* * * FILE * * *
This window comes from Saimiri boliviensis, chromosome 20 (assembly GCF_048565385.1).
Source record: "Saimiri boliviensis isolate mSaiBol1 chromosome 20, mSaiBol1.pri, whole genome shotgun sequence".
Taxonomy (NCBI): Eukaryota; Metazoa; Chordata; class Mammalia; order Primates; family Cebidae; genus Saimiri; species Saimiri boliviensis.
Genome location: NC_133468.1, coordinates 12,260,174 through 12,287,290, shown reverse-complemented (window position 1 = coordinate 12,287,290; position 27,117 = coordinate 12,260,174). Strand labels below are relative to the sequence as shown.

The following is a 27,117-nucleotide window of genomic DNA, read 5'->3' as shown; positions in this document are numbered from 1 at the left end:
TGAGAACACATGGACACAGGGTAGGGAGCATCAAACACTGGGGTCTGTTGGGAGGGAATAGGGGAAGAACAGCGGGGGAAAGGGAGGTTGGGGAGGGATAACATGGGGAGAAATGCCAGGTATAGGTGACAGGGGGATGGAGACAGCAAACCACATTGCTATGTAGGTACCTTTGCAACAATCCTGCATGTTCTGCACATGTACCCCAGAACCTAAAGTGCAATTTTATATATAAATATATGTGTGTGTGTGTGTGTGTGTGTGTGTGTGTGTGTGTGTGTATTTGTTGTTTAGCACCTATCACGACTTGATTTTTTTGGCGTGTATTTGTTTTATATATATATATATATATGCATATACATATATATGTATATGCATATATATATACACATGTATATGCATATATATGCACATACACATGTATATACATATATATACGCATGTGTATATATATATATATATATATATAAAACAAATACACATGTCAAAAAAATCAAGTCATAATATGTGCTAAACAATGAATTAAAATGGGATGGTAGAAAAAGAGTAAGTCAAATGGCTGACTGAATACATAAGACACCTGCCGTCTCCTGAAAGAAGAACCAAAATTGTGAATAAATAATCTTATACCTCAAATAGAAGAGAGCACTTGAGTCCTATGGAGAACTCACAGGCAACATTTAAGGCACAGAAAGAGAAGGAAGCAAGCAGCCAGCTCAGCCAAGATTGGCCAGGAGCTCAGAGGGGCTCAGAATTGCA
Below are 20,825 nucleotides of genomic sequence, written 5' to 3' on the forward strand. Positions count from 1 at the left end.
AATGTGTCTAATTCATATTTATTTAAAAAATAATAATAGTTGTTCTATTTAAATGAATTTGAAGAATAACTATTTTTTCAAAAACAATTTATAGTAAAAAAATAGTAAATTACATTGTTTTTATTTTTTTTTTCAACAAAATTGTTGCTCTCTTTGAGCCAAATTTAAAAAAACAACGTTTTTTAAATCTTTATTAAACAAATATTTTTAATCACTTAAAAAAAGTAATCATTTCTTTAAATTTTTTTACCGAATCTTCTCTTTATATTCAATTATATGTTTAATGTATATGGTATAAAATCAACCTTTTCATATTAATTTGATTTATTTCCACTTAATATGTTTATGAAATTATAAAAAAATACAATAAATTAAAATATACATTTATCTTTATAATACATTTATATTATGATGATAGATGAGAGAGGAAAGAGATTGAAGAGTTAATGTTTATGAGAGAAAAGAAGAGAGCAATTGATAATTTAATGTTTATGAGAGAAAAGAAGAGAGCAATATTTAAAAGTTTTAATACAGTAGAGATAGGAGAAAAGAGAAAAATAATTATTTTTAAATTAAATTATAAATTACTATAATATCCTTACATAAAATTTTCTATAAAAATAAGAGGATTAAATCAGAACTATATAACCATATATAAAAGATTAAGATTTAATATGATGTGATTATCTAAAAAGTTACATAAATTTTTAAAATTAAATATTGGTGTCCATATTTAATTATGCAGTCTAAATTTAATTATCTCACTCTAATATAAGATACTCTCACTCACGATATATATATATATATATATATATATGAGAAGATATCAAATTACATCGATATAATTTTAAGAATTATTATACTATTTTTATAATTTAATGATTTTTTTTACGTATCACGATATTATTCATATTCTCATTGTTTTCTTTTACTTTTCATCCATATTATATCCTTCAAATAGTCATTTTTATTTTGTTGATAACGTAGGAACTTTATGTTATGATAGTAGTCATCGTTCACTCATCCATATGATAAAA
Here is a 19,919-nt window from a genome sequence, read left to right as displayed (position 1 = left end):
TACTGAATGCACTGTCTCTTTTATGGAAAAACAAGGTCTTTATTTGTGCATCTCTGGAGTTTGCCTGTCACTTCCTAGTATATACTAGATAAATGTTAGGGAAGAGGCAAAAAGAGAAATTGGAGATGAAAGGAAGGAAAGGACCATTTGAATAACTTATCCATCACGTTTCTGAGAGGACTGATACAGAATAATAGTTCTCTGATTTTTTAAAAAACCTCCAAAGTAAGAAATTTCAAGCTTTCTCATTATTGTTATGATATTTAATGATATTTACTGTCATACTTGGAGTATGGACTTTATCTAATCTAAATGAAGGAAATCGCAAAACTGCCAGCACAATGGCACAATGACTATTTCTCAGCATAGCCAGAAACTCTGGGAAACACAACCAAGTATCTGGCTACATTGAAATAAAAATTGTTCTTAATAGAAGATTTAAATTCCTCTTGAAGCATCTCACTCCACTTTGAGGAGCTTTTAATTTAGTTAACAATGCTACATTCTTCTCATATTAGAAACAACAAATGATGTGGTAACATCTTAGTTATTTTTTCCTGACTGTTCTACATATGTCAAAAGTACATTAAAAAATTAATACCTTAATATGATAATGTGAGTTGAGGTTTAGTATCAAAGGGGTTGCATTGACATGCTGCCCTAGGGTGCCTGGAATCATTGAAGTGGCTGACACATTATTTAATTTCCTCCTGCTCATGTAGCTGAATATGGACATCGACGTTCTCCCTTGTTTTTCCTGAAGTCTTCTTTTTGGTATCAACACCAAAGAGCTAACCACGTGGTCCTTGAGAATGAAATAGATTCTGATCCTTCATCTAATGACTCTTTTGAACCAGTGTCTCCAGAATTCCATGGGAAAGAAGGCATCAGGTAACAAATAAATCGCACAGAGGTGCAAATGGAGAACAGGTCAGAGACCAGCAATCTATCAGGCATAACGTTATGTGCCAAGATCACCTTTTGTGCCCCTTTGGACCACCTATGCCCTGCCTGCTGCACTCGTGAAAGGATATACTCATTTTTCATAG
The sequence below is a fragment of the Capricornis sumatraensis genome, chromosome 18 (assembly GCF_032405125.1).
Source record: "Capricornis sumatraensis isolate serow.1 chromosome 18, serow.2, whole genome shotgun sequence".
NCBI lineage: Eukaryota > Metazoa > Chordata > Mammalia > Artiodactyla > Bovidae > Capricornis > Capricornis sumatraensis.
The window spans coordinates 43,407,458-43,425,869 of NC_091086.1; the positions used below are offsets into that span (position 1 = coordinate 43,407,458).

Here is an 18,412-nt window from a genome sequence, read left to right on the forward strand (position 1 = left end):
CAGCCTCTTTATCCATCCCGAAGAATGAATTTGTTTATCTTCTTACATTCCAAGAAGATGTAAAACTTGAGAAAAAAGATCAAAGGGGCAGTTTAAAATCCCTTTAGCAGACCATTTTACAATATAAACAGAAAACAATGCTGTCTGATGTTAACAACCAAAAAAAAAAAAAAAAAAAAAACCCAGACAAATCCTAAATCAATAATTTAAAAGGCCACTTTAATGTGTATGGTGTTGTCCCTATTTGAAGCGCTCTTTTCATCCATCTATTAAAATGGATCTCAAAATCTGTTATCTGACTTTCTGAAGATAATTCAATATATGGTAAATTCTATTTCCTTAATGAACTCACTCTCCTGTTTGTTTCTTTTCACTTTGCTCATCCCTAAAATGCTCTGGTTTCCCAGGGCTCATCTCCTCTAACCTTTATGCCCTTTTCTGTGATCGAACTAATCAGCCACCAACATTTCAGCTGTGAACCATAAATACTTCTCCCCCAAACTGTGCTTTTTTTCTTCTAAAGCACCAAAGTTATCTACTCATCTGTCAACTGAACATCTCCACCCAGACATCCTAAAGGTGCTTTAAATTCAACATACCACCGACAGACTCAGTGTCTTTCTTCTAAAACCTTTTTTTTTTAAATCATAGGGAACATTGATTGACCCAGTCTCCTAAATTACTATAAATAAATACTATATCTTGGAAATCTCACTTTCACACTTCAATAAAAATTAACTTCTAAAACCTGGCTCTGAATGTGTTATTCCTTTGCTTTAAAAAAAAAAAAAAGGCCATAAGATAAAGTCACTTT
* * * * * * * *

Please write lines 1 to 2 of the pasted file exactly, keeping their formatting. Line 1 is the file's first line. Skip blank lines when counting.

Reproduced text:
This window comes from Saimiri boliviensis, chromosome 20 (assembly GCF_048565385.1).
Source record: "Saimiri boliviensis isolate mSaiBol1 chromosome 20, mSaiBol1.pri, whole genome shotgun sequence".